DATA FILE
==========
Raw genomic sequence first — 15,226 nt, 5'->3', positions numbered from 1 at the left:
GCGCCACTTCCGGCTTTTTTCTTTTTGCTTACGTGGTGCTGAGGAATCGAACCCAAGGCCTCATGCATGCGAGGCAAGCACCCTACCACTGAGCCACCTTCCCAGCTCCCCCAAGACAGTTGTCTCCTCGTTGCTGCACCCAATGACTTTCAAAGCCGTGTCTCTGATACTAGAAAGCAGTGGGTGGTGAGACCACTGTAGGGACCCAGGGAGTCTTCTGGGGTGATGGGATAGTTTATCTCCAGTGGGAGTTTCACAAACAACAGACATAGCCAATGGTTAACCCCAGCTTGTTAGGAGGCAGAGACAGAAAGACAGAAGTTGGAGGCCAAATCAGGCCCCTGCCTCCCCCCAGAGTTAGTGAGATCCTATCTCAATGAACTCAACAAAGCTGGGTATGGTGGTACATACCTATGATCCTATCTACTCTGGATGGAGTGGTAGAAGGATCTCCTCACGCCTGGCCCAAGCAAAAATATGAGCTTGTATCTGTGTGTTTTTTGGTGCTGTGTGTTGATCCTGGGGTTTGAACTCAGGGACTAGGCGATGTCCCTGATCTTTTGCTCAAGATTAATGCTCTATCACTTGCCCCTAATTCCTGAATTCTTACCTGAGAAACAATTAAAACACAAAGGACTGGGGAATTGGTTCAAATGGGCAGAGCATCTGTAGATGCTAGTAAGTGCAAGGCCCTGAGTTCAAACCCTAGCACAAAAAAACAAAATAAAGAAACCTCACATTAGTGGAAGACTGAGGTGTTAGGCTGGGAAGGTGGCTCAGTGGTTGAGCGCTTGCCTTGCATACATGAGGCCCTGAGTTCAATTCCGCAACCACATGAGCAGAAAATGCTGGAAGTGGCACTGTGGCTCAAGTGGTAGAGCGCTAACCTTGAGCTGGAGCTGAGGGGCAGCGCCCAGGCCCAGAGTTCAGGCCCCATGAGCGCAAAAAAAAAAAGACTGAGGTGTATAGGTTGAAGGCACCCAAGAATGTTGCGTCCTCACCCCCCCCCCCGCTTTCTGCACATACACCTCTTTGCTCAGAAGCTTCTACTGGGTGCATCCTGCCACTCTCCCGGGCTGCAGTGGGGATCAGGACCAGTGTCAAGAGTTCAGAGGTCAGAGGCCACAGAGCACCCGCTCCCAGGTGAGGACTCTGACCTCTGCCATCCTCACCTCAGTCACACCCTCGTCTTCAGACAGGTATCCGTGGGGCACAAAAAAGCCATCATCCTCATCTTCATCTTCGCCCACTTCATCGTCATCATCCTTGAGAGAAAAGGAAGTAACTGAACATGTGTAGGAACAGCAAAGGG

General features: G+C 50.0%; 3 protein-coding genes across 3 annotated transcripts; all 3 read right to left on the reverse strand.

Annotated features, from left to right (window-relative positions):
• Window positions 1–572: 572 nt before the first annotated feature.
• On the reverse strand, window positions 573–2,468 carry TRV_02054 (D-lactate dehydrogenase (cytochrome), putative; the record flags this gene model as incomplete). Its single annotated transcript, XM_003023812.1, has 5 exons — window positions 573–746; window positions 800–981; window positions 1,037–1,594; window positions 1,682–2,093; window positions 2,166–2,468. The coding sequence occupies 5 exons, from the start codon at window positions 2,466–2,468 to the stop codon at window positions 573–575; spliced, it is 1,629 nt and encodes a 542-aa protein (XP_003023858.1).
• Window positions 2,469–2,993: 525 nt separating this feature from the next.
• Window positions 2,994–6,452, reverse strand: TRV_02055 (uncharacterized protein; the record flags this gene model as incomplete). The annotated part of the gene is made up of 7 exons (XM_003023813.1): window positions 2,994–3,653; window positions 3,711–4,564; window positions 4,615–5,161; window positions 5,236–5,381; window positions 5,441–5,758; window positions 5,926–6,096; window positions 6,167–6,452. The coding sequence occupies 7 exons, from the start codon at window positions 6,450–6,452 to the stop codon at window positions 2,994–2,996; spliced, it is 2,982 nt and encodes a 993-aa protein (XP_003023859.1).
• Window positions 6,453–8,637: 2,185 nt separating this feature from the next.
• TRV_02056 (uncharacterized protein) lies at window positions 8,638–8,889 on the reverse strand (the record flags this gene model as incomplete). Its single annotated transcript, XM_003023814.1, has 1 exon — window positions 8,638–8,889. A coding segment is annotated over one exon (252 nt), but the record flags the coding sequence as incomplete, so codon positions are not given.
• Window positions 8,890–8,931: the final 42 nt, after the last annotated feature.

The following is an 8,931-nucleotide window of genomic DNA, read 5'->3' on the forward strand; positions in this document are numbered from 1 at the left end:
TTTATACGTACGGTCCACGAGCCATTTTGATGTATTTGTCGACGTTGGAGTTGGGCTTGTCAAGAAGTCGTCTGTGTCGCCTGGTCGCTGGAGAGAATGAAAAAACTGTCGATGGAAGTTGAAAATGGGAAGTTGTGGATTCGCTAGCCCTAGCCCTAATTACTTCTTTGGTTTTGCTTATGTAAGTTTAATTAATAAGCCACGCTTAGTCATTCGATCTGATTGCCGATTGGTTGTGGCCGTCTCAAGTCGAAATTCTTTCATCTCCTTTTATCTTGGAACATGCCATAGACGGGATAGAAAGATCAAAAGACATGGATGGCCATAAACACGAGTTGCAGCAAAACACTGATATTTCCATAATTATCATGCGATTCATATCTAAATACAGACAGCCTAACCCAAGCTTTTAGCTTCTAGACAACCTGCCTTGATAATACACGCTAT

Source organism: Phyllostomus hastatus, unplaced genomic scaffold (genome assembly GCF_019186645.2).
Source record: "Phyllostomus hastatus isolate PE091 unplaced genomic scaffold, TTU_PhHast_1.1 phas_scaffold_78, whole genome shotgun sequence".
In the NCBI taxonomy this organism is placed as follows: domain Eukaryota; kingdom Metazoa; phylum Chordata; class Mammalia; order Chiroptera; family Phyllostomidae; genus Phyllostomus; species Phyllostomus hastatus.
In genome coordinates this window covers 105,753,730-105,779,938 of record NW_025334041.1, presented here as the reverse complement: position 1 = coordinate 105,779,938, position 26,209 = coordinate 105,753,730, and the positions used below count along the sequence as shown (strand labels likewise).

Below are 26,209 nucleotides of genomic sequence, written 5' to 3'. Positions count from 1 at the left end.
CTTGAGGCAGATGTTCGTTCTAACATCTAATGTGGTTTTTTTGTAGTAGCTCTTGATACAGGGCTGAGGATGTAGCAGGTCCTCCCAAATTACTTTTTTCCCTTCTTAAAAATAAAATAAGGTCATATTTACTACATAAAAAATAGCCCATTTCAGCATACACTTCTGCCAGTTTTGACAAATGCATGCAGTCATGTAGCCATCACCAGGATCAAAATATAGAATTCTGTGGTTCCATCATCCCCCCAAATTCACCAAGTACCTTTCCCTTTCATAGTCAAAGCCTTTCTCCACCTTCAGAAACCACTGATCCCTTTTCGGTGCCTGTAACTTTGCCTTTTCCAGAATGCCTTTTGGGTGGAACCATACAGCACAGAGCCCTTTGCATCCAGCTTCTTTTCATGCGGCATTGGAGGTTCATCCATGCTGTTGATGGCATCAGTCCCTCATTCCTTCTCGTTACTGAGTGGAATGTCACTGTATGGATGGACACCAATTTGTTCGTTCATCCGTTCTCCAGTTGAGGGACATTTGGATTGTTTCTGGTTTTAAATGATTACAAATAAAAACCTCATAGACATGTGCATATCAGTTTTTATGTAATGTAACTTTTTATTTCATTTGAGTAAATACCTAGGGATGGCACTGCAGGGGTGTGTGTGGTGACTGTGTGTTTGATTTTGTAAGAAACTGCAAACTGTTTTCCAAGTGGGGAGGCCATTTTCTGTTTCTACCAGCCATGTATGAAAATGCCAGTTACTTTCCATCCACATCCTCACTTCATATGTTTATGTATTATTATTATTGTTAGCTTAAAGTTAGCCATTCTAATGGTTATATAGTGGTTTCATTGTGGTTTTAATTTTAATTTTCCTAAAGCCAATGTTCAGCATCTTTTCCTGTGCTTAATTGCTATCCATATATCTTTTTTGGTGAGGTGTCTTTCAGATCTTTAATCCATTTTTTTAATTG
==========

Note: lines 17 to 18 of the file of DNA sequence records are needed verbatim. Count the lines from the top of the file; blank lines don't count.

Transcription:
In genome coordinates this window covers 105,753,730-105,779,938 of record NW_025334041.1, presented here as the reverse complement: position 1 = coordinate 105,779,938, position 26,209 = coordinate 105,753,730, and the positions used below count along the sequence as shown (strand labels likewise).

Below are 26,209 nucleotides of genomic sequence, written 5' to 3'. Positions count from 1 at the left end.